20¢ Cable Car
Transportation Series Coil
Issue Date: October 28, 1988
City: San Francisco, CA
Printed By: Bureau of Engraving and Printing
Printing Method: Engraved
Perforations: 10 vertically
Color: Blue violet
At the turn of the century, cable cars were a common sight in American cities from New York to Seattle. Originally invented by British-born Andrew Hallidie, who felt sorry for the poor horses who struggled to pull streetcars up San Francisco's precipitous grades, these nostalgic cars still take the city's visitors "halfway to the stars."
The Transportation Series
A ground-breaking stamp was quietly issued on May 18, 1981. For the first time in U.S. history, a coil stamp featured its own unique design rather than simply copying that of the current definitive stamp. Fifty more coil stamps would be issued over the course of the next 15 years, each picturing a different mode of transportation.
The various denominations provided face values to exactly match the rates for several categories of Third Class mail (bulk rate and quanity-discounted mail). As the rates changed, new stamps with new values were added. Never before had a stamp series included so many fractional cent values.
Most of the stamps in the Transportation Series were printed by the Bureau of Engraving and Printing, although a few were printed by private contractors. All but a few of the later stamps were produced by engraved intaglio. Differences in precancels, tagging, paper and gum provide a large number of varieties.
San Francisco’s First Cable Car
On August 2, 1873, Clay Street Hill Railroad inaugurated San Francisco’s now-famous cable car system.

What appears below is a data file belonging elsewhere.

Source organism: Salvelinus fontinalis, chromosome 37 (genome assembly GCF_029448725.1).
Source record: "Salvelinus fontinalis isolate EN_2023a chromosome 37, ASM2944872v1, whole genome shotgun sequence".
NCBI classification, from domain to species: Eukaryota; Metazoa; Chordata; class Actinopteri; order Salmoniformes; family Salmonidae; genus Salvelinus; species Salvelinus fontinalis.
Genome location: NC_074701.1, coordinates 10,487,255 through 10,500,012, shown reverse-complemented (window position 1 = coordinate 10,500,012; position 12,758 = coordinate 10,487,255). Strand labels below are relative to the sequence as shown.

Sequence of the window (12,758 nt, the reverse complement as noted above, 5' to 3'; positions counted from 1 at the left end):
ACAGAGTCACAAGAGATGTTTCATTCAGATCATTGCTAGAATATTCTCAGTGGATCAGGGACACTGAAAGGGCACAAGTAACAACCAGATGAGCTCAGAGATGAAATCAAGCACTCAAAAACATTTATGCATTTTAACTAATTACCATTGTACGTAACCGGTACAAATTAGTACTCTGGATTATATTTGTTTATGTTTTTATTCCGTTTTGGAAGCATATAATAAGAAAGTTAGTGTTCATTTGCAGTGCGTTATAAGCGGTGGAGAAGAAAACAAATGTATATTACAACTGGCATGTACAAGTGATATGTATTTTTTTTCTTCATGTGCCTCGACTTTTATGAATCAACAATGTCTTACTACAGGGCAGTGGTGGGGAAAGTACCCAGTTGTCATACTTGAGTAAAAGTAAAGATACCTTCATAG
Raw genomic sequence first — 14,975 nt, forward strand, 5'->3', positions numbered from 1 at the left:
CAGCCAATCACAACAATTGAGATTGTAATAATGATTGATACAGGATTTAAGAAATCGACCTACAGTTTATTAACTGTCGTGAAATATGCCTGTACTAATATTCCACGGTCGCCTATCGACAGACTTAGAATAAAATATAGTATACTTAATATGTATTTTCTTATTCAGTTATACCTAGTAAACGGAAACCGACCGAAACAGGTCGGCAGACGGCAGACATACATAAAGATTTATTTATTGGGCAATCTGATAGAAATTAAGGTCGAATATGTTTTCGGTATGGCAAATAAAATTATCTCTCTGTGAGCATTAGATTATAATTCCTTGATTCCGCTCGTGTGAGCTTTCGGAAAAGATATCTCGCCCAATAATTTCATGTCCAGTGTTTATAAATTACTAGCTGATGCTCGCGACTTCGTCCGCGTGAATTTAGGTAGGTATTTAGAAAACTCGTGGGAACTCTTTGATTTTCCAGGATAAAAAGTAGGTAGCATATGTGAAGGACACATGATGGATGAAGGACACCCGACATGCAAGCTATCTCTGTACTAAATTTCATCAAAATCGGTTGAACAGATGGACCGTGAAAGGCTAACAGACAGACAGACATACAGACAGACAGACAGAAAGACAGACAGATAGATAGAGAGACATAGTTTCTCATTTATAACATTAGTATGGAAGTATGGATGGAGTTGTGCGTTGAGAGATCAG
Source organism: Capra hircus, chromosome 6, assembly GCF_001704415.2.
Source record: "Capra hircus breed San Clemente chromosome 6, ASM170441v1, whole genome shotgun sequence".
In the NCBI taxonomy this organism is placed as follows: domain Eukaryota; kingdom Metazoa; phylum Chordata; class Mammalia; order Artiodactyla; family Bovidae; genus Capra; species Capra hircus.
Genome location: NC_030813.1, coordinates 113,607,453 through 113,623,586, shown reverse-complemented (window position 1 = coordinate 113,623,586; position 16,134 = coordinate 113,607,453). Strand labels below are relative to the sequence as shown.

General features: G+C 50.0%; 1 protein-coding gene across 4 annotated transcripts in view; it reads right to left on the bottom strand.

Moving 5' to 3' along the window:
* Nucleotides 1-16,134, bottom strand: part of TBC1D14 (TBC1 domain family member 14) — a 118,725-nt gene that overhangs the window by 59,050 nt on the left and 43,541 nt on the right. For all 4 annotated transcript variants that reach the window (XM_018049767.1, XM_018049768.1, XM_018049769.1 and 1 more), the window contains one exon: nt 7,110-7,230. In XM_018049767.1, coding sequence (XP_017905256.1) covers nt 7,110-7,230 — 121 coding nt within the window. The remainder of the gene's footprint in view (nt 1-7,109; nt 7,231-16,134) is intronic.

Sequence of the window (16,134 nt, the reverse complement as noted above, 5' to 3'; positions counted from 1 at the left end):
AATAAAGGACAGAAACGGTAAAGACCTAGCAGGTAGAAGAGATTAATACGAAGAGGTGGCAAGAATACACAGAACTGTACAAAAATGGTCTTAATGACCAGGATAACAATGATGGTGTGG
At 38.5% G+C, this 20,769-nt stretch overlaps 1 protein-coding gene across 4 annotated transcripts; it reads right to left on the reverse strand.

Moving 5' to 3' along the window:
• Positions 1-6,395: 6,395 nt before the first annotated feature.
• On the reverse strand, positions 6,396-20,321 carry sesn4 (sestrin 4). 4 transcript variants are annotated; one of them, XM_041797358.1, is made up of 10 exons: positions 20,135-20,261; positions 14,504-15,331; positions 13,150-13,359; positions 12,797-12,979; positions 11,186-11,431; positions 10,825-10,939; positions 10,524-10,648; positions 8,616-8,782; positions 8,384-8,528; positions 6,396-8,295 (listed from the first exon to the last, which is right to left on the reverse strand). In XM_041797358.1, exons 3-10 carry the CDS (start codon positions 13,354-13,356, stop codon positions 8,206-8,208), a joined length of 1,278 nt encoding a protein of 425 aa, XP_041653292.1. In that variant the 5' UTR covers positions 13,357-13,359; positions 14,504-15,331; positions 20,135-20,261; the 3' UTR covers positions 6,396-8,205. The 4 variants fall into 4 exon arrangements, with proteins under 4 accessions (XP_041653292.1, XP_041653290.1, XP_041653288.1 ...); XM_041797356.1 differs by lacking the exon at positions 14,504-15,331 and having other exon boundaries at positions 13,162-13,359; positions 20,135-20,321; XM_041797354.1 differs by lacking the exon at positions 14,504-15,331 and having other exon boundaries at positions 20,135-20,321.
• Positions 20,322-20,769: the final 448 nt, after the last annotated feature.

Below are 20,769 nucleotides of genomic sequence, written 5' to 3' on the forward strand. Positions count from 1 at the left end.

The city of San Francisco, California, is known for its steep hills. In the early days, horses pulled streetcars up and down the slopes, which was very hard on the animals. British-born San Franciscan Andrew S. Hallidie felt great sympathy for these horses and sought a better way to transport people around the city.
In years prior, earlier attempts at creating a cable-run train had failed in both London and New York, and were eventually replaced with steam locomotives. Hallidie’s work was the manufacture of wire cable, so it was only natural that he invented the cable car as a solution to this problem.
With design assistance from William Eppelsheimer, Hallidie patented his cable car design in 1871. Hallidie’s cable car was propelled by gripping a continuously moving cable that ran under the pavement. Although similar in principle to a ski lift, the cable car was able to connect and remove itself from the line as needed.
Two years later, Hallidie was ready for a trial run. The maiden voyage was held on August 2, 1873. Hallidie operated the cable car himself, down and back up one of the city’s steepest hills with no problem. The 2,791 foot-long track moved the car at just four miles per hour. Passengers took eleven minutes to travel that distance. The world’s first successful cable car line began regular service one month later.
After that first successful run, the number of cable cars increased until they became a symbol of the city. Hallidie’s Clay Street Line would remain in operation until 1942.
Cable soon cars became popular in many cities. Over time, buses and cars have taken over much of their usefulness. However, the steep hills of San Francisco are still traveled by 37 cable cars.
Click here to view photos of the Clay Street Hill and other cable cars at the Cable Car Museum’s website.